Garin E.,Cancer Institute Eugene Marquis | Garin E.,University of Rennes 1 | Garin E.,French Institute of Health and Medical Research | Rolland Y.,Cancer Institute Eugene Marquis | And 21 more authors.
Journal of Nuclear Medicine | Year: 2015

The objective of this study was to evaluate the response rate and survival of hepatocellular carcinoma portal vein thrombosis (PVT) patients treated with 90Y-loaded glass microspheres using a personalized dosimetry and intensification concept. Methods: The microspheres were administered to 41 hepatocellular carcinoma PVT patients (main = 12; lobar/segmental = 29). 99mTc-macroaggregated albumin SPECT/CT quantitative analysis was used to calculate the tumor dose (TD), healthy injected liver dose (HILD), and injected liver dose (ILD). Response was evaluated at 3 mo using the criteria of the European Association for the Study of the Liver, with CT follow-up lasting until disease progression or death. Survival was assessed using the Kaplan-Meier method. Results: The mean injected activity was 3.1 ± 1.5 GBq, and mean ILD was 143 ± 49 Gy. When a TD threshold of 205 Gy was applied, 99mTc-macroaggregated albumin SPECT/CT achieved a 100% sensitivity and 90% overall accuracy (0 false-negatives; 4 false-positives) in response prediction. On the basis of TD and HILD values, 37% of patients received an intensification of the treatment (increased injected activity with the aim of achieving a TD ≥ 205 Gy and HILD < 120 Gy, applying an ILD > 150 Gy). This intensification resulted in a high response rate (85%) without increased liver toxicity of grade 3 or higher (6% vs. 12% in the patients who did not receive treatment intensification; not statistically significant). For the total 41 patients, median overall survival (OS) was 18 mo (95% confidence interval, 11-25 mo). For patients with a TD of less than 205 Gy, median OS was 4.3 mo (3.7-5 mo), versus 18.2 mo (8.5-28.7 mo) for those with a TD of 205 Gy or more (P = 0.005). Median OS was 20.9 mo for patients with a TD of 205 Gy or more and good PVT targeting (n = 36). OS was 12 mo (3 mo to ∞) for patients with main PVT, versus 21.5 mo (12-28.7 mo) for those with segmental or lobar PVT (not statistically significant). For the 5 patients with complete portal vein revascularization who underwent lobar hepatectomy, median OS was not reached yet exceeded 24.5 mo and was significantly higher than that of other patients (P = 0.0493). Conclusion: Using a 99mTc-macro-aggregated albumin SPECT/CT personalized dosimetry and intensification concept with 90Y-loaded glass microspheres induced prolonged OS for PVT patients as compared with the standard of care (sorafenib), without increasing liver toxicity. Prospective randomized studies are therefore warranted. Copyright © 2015 by the Society of Nuclear Medicine and Molecular Imaging, Inc.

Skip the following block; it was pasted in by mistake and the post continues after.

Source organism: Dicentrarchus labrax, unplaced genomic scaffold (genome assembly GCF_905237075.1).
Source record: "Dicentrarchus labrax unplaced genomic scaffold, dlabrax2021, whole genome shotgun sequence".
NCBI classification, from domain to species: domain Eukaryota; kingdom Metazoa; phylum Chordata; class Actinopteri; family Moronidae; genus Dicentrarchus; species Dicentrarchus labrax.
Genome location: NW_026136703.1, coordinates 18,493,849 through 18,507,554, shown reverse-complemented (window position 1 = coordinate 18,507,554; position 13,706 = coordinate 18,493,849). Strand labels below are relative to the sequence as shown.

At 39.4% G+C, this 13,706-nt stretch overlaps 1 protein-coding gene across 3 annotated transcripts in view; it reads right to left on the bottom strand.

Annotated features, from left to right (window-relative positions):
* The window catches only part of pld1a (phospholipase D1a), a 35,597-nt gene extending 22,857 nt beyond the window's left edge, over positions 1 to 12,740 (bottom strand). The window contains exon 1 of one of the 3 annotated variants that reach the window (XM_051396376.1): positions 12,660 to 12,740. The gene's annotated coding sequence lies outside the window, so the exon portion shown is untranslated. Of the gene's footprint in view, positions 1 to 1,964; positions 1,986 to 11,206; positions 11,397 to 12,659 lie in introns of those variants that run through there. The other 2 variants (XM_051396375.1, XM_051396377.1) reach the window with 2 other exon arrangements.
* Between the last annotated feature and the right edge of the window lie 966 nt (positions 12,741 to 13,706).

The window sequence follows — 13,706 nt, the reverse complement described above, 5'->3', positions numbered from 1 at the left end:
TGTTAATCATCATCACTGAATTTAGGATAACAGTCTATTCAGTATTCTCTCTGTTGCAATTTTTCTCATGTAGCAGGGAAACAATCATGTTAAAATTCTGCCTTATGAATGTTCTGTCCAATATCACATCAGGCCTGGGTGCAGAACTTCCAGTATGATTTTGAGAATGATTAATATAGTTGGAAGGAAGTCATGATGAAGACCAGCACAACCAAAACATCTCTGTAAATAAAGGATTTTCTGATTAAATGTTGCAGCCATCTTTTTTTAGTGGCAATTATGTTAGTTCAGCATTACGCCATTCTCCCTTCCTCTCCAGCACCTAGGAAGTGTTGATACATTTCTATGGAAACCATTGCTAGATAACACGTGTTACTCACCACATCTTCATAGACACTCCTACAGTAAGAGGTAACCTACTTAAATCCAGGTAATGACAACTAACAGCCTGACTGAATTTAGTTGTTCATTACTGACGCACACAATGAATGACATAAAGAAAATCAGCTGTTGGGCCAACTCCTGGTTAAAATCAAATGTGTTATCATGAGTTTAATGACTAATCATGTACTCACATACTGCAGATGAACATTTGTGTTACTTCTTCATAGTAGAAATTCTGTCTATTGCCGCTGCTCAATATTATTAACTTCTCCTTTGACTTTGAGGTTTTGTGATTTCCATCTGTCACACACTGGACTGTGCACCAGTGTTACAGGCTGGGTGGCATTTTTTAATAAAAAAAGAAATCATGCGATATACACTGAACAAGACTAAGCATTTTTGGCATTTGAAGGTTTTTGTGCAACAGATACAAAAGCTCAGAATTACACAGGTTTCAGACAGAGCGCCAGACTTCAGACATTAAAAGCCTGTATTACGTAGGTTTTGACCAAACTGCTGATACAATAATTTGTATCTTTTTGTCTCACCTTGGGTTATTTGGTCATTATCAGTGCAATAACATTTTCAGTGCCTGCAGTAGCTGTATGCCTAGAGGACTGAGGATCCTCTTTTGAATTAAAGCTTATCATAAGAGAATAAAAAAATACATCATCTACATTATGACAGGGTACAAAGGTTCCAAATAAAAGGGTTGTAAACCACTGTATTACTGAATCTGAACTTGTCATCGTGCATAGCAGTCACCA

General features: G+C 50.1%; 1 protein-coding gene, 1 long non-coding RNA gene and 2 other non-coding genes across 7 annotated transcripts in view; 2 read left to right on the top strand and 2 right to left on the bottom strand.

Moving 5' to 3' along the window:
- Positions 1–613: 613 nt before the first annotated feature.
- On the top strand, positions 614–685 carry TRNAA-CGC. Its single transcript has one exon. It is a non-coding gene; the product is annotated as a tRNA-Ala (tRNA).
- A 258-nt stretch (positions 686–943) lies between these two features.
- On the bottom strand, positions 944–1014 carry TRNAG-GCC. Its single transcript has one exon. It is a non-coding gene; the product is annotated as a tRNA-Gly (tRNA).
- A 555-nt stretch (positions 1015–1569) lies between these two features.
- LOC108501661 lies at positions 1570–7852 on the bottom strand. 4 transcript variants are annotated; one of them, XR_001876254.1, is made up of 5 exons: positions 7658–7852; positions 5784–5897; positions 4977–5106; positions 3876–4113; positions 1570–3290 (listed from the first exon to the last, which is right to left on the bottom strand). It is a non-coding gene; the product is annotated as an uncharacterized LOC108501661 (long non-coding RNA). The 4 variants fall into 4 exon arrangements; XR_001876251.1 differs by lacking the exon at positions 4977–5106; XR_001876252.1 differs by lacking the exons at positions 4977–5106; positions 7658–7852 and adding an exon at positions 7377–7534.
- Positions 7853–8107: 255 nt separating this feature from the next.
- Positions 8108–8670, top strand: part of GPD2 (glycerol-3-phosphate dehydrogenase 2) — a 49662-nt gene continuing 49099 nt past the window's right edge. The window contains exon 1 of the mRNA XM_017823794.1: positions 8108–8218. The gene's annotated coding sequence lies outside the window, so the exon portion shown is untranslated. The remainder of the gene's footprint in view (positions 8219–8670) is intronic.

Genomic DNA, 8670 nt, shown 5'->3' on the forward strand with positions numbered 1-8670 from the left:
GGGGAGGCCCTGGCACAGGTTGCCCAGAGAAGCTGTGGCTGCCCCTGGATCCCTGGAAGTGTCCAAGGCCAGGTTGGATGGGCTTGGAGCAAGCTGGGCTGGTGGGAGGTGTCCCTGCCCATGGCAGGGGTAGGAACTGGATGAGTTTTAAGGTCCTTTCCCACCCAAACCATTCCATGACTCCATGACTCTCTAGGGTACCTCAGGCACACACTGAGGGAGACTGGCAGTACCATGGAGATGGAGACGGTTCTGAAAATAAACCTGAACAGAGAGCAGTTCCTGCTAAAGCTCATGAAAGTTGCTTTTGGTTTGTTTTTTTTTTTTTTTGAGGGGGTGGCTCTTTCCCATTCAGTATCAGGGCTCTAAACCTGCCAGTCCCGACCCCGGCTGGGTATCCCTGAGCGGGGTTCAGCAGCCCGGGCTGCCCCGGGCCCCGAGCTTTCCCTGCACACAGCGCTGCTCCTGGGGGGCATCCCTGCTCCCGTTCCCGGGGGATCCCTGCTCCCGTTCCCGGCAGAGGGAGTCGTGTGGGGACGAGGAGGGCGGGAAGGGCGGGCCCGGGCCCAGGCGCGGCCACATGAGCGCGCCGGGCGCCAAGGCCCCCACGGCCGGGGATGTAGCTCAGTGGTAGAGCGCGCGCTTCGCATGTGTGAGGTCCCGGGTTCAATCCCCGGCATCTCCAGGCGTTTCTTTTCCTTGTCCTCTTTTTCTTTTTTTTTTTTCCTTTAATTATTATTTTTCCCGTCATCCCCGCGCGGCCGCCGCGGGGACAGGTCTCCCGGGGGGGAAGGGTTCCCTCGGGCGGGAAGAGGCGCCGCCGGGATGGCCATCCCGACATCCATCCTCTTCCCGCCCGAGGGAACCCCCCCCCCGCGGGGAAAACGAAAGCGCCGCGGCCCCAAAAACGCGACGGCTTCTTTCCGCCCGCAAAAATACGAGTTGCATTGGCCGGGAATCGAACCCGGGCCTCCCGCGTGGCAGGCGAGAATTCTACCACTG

Garin E.,Cancer Institute Eugene Marquis | Garin E.,University of Rennes 1 | Garin E.,French Institute of Health and Medical Research | Rolland Y.,Cancer Institute Eugene Marquis | And 4 more authors.
European Journal of Nuclear Medicine and Molecular Imaging | Year: 2016

Radioembolization with 90Y-loaded microspheres is increasingly used in the treatment of primary and secondary liver cancer. Technetium-99 m macroaggregated albumin (MAA) scintigraphy is used as a surrogate of microsphere distribution to assess lung or digestive shunting prior to therapy, based on tumoral targeting and dosimetry. To date, this has been the sole pre-therapeutic tool available for such evaluation. Several dosimetric approaches have been described using both glass and resin microspheres in hepatocellular carcinoma (HCC) and liver metastasis. Given that each product offers different specific activities and numbers of spheres injected, their radiobiological properties are believed to lightly differ. This paper summarizes and discusses the available studies focused on MAA-based dosimetry, particularly concentrating on potential confounding factors like clinical context, tumor size, cirrhosis, previous or concomitant therapy, and product used. In terms of the impact of tumoral dose in HCC, the results were concordant and a response relationship and tumoral threshold dose was clearly identified, especially in studies using glass microspheres. Tumoral dose has also been found to influence survival. The concept of treatment intensification has recently been introduced, yet despite several studies publishing interesting findings on the tumor dose-metastasis relationship, no consensus has been reached, and further clarification is thus required. Nor has the maximal tolerated dose to the liver been well documented, requiring more accurate evaluation. Lung dose was well described, despite recently identified factors influencing its evaluation, requiring further assessment. Conclusion: MAA SPECT/CT dosimetry is accurate in HCC and can now be used in order to achieve a fully customized approach, including treatment intensification. Yet further studies are warranted for the metastasis setting and evaluating the maximal tolerated liver dose. © 2015, The Author(s).